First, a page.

Inspired by Rodin's
"The Thinker", I've been doing a lot of thinking this week. Well trying to at least. That's one of the reasons I am taking next year off from teaching. Right now the life I lead leaves me no time to think. And I used to love doing it. You know, the quiet, deep-thoughts, planning time, musing on what you've read, day-dreaming, contemplating life kind of thinking.
Of course I do think ~ all the time in fact. But it's always thinking about class prep, travel, which thing to do when to increase my multi-tasking productivity. Thinking, with a capital T cannot be done while multi-tasking.
Speaking of thinking, my husband dreamed up the ideal day for us to celebrate our 36th wedding anniversary. He has recently been doing a lot of appraisals in Baltimore, about an hours drive north. In between appointments he noses around and then comes home and tells me about his day. My remark is often, "I'd love to do that." So last weekend while I was teaching in Chicago, he told me he had the day all planned out for us. Now this was really a first, he planned the day, not me. The planning was the best gift, whether we ended up going or not. Knowing that he planned this day for me, for us, made my heart sing. After doing 2 appraisals, we went to lunch at Gertrude's, a restaurant in the Baltimore Museum of Art (BMA). Just looking at the menu gave me chills of delight. Lunch was followed by a quick stroll through the museum because I was eager to move on to the highlight of the day ~ visiting two cemeteries. Yes, cemeteries. Cemeteries filled with angels, the statuary kind (and possibly a few ethereal ones). I'll save the angels and the photos I took for another post because I want to give you the highlights of the first half of the outing.
One one of the things Buddy wanted to share with me from his previous BMA outing were the 5th century Antioch Mosaics from southern Turkey. They graced the very ground they walked on before the city was destroyed by earthquakes in 526-28 AD. They are in almost perfect condition. I have saturated the colors in this photo so they appear as new, but all of the mosaics still retain remarkably good color as this little birdie shows.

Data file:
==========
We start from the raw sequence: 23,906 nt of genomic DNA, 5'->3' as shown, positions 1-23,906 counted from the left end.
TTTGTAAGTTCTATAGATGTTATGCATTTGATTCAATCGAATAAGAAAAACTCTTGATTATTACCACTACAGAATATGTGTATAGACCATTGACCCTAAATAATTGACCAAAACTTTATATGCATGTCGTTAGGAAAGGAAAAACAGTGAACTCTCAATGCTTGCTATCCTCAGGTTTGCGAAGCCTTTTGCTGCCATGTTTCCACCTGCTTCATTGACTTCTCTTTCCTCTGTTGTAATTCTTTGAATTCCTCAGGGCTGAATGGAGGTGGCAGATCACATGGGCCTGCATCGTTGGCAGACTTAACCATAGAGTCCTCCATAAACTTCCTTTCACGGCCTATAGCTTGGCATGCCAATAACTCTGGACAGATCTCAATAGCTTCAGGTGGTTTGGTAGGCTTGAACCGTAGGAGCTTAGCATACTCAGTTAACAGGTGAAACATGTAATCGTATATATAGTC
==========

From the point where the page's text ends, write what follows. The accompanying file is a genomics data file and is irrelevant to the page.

Also on exhibit in the textile gallery were Japanese fabrics from the NUNO Corporation, "one of Japan’s most influential and innovative textile producers. NUNO fabrics are known for the unconventional materials and processes used in their creation, linking traditional textile techniques with state-of-the art manufacturing technologies." Being familiar with nuno felt, I now know that nuno means fabric in Japanese. Here is an example of a beautiful rusted fabric on display. They use the same method we quilters do - mixing fabric with vinegar, nails, manhole covers, barbed wire etc - anything that will rust.
This Baltimore day began at Patterson Park, where Buddy once climbed to the top of this pagoda. Unfortunately for me it is only open on Sunday and it was Wednesday. The park is situated on one of the high points of the city, so the panoramic views were still pretty amazing even if I wasn't standing at the top of the pagoda. "On Hampstead Hill, the ridge where the Pagoda now stands, Baltimoreans rallied on September 12, 1814 to protect the city from the threat of a British invasion. Urban myth suggests that from this vantage point the glow from the fire at the Capitol and the White House could be seen as the opposition marched through the nation’s capital." (That must have been a pretty big fire!) "Built in 1892, the octagonal, sixty foot high, four-story observation tower was known as the Pagoda because of its oriental architectural appearance. But the design was intended to reflect the bold Victorian style of the day."
As I sit writing this today, it is warm and sunny here in DC. Wednesday was a cold, windy and very cloudy day in Charm City. I always thought Baltimore's nickname went waaaay back, but the phrase "Charm City" first appeared in 1975 in a series of advertisements in the Baltimore Evening Sun. The ads were designed to inspire Baltimore residents to visit attractions normally frequented by tourists. Advertising executives may have thought the nickname up, but it has stuck. And on this day, the city (and a certain someone) was certainly charming me.